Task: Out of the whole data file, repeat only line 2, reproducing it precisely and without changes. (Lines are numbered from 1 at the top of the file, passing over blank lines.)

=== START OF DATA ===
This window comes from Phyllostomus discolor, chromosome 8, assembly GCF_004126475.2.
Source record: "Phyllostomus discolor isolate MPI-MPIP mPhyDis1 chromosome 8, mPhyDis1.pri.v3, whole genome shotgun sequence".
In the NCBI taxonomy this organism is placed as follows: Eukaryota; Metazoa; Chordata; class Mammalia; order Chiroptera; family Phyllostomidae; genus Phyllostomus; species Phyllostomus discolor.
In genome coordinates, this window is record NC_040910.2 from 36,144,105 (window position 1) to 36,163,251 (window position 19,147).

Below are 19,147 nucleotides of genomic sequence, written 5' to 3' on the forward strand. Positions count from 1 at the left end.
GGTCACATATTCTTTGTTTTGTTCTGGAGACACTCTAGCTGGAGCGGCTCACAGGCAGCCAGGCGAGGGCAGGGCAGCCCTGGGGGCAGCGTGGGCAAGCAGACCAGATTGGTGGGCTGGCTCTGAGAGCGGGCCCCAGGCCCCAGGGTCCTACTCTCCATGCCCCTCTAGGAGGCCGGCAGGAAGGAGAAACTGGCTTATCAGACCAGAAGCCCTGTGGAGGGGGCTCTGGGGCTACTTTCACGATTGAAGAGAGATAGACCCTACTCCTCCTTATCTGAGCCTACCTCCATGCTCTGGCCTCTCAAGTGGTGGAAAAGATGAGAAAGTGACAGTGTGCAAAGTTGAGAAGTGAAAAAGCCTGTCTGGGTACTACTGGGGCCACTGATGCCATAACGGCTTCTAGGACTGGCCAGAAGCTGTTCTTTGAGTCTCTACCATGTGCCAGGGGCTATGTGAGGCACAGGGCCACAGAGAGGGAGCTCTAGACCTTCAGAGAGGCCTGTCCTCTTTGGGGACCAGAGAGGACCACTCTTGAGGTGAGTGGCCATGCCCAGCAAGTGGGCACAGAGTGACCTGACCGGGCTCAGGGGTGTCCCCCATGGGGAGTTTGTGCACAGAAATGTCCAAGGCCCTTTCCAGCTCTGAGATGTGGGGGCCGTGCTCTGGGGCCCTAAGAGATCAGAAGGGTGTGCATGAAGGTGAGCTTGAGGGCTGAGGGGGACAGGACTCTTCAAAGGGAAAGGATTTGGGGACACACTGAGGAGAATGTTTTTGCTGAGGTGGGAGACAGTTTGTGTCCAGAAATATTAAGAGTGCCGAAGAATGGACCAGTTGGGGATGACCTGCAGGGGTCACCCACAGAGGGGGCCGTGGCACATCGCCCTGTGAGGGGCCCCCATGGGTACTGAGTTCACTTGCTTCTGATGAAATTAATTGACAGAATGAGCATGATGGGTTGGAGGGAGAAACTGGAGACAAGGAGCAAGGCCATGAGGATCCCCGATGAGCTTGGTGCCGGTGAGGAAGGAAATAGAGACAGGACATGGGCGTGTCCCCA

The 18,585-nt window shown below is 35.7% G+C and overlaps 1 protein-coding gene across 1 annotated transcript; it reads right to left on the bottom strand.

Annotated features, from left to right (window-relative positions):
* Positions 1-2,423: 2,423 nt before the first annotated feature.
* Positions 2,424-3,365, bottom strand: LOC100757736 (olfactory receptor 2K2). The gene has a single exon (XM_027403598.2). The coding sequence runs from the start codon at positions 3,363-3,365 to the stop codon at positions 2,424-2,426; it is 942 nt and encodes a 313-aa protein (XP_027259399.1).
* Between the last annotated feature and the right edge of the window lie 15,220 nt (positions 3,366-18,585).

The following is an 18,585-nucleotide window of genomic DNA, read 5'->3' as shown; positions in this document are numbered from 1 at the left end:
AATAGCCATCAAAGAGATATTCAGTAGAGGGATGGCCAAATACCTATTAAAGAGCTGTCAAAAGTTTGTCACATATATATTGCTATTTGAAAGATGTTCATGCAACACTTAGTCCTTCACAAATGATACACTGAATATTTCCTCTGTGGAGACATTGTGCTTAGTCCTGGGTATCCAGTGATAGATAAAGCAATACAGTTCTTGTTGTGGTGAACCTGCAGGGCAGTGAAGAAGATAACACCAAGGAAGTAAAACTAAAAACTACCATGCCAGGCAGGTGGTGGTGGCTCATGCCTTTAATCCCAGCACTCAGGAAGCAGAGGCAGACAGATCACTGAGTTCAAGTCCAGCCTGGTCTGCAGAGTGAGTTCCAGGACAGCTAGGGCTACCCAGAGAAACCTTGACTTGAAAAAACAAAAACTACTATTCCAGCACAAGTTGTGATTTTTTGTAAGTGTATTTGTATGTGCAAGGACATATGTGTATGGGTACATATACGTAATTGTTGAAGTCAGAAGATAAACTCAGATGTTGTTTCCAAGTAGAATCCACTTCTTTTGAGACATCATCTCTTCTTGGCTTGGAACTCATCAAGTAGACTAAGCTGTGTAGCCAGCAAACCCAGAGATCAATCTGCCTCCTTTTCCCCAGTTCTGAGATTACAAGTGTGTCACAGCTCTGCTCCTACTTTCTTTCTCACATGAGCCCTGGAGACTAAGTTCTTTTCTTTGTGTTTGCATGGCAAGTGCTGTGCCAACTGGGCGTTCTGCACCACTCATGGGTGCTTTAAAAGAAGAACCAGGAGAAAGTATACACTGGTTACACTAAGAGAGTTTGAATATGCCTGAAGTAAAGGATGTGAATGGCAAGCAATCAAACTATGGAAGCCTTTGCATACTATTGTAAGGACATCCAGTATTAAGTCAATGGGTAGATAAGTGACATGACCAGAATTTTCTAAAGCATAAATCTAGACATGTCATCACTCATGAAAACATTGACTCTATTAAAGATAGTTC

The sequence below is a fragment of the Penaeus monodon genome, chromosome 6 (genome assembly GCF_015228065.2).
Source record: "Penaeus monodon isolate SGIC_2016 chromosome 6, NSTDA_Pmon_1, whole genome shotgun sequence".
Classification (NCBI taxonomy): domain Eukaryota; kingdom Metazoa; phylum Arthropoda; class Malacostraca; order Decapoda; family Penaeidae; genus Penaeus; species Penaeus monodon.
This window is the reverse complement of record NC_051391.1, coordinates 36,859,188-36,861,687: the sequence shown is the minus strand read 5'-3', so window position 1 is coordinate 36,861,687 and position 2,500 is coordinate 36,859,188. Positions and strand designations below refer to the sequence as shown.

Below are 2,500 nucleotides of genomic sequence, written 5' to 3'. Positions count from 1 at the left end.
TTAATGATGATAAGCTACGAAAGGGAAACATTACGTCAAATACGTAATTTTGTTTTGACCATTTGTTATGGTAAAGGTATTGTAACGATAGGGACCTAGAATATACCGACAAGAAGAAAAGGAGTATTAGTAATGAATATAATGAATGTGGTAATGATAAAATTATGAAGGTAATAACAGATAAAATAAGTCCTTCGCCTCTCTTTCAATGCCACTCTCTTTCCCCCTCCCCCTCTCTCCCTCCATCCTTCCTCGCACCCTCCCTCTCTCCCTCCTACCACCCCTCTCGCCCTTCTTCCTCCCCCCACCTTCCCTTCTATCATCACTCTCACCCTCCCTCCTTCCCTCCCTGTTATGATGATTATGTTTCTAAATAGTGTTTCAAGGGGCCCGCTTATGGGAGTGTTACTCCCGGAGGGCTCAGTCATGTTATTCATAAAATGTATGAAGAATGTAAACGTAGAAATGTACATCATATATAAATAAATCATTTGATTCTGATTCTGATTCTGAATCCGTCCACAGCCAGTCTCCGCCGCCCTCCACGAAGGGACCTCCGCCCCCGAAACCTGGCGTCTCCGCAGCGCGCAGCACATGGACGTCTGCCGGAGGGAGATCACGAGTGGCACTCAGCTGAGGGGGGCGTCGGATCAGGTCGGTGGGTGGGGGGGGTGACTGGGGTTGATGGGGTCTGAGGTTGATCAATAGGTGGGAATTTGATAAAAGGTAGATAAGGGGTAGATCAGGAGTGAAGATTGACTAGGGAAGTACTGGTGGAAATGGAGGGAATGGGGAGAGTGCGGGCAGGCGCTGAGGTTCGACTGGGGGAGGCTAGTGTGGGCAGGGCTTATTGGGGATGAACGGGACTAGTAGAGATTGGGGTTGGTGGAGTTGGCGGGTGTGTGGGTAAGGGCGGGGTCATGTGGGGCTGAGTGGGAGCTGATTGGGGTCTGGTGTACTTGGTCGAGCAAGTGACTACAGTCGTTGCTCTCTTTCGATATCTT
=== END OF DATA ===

Source record: "Phyllostomus discolor isolate MPI-MPIP mPhyDis1 chromosome 8, mPhyDis1.pri.v3, whole genome shotgun sequence".